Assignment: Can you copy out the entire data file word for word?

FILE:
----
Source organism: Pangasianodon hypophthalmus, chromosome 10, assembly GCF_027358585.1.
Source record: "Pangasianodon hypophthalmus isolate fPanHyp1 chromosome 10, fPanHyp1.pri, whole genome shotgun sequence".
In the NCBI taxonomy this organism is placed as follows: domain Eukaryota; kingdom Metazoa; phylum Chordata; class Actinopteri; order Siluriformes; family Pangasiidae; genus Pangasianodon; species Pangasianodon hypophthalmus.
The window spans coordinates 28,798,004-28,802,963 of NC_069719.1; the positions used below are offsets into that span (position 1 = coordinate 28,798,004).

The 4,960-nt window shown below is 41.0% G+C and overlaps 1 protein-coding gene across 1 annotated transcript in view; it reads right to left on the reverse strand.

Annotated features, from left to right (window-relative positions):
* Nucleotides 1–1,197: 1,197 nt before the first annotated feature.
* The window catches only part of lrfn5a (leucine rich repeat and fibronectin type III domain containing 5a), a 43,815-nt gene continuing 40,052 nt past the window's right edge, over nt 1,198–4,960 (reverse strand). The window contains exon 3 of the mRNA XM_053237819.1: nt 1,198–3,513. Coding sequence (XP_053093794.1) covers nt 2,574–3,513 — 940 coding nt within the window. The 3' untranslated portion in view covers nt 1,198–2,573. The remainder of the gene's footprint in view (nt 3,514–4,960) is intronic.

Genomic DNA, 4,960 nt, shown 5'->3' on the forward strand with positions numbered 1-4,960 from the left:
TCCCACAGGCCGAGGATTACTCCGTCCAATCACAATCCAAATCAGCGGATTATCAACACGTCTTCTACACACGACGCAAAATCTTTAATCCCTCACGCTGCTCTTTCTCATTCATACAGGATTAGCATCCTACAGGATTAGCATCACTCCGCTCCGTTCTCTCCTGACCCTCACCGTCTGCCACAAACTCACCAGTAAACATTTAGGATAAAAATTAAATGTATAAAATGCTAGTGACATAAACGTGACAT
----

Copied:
Source organism: Pangasianodon hypophthalmus, chromosome 10, assembly GCF_027358585.1.
Source record: "Pangasianodon hypophthalmus isolate fPanHyp1 chromosome 10, fPanHyp1.pri, whole genome shotgun sequence".
In the NCBI taxonomy this organism is placed as follows: domain Eukaryota; kingdom Metazoa; phylum Chordata; class Actinopteri; order Siluriformes; family Pangasiidae; genus Pangasianodon; species Pangasianodon hypophthalmus.
The window spans coordinates 28,798,004-28,802,963 of NC_069719.1; the positions used below are offsets into that span (position 1 = coordinate 28,798,004).

The 4,960-nt window shown below is 41.0% G+C and overlaps 1 protein-coding gene across 1 annotated transcript in view; it reads right to left on the reverse strand.

Annotated features, from left to right (window-relative positions):
* Nucleotides 1–1,197: 1,197 nt before the first annotated feature.
* The window catches only part of lrfn5a (leucine rich repeat and fibronectin type III domain containing 5a), a 43,815-nt gene continuing 40,052 nt past the window's right edge, over nt 1,198–4,960 (reverse strand). The window contains exon 3 of the mRNA XM_053237819.1: nt 1,198–3,513. Coding sequence (XP_053093794.1) covers nt 2,574–3,513 — 940 coding nt within the window. The 3' untranslated portion in view covers nt 1,198–2,573. The remainder of the gene's footprint in view (nt 3,514–4,960) is intronic.

Genomic DNA, 4,960 nt, shown 5'->3' on the forward strand with positions numbered 1-4,960 from the left:
TCCCACAGGCCGAGGATTACTCCGTCCAATCACAATCCAAATCAGCGGATTATCAACACGTCTTCTACACACGACGCAAAATCTTTAATCCCTCACGCTGCTCTTTCTCATTCATACAGGATTAGCATCCTACAGGATTAGCATCACTCCGCTCCGTTCTCTCCTGACCCTCACCGTCTGCCACAAACTCACCAGTAAACATTTAGGATAAAAATTAAATGTATAAAATGCTAGTGACATAAACGTGACAT